Growth in the use of interoperable EHR records by Canadian doctors, nurses, pharmacists and other healthcare professionals is fueling benefits for patients and providers, including improved quality of patient care, according to two articles published this year in the peer-reviewed journal BMC Medical Informatics and Decision Making. “The evidence confirms that use of the interoperable EHR systems built by the provinces, territories, and their many partners over the past 15 years is delivering patient care benefits and improvements for providers as intended,” said Michael Green (pictured), president and CEO, Canada Health Infoway.
According to the article Measuring interoperable EHR adoption and maturity: a Canadian example, 91,235 healthcare providers inCanada were active users of at least two interoperable EHR (iEHR) components (e.g., access to diagnostic images and drug information outside of their organization) as of March 31, 2015.
Twelve months later, that figure jumped by an additional 50 per cent, bringing the number to approximately 139,000. More than 250,000 clinicians from across Canada use at least one component of the iEHR.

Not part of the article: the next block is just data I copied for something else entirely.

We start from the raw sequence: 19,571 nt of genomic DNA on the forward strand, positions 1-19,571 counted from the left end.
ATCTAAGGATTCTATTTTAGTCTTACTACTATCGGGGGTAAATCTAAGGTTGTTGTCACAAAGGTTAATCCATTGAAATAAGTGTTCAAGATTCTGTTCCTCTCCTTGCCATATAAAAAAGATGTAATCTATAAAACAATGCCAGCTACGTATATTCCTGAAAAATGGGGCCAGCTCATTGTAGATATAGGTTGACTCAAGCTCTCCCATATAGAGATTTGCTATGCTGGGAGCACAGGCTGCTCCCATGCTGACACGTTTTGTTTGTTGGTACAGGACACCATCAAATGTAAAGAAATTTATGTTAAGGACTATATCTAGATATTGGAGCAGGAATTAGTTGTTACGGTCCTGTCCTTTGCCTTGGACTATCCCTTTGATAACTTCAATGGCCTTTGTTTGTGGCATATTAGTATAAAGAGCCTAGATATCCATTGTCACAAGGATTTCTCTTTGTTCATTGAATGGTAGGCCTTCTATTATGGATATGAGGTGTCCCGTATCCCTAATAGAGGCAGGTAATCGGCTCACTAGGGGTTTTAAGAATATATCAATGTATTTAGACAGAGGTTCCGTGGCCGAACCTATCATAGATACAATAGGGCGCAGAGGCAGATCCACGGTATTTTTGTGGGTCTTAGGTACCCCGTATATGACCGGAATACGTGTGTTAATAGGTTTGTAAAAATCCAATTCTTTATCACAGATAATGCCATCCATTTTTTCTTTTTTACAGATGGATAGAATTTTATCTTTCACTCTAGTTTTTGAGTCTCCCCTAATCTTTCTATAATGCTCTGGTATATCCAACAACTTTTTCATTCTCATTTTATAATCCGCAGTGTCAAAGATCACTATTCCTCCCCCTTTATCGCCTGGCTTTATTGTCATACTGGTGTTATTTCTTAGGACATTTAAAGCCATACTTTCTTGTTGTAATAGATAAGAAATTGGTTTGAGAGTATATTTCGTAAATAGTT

A second article, The value of connected health information: perceptions of electronic health users in Canada, reveals that iEHR users are reporting improved quality of care and improved access to patient information.
“The use of the iEHR by Canadian clinicians is beyond the tipping point, and following closely behind are patients and caregivers, who also expect to have the ability to make use of digital health tools and capabilities, as they should,” added Green.
The value of connected health information: perceptions of electronic health users in Canada is based on evidence from studies conducted by Canada Health Infoway. A total of 2,316 iEHR users across six jurisdictions in Canada responded to surveys between 2006 and 2014 about system, information, and service quality; iEHR use and satisfaction; and net quality and productivity benefits. Measuring interoperable EHR adoption and maturity: a Canadian example is based on technology adoption trends over time, and is supported by data from surveys of clinicians and patients, usage data from digital health solutions, and operational data sets collected by our partners.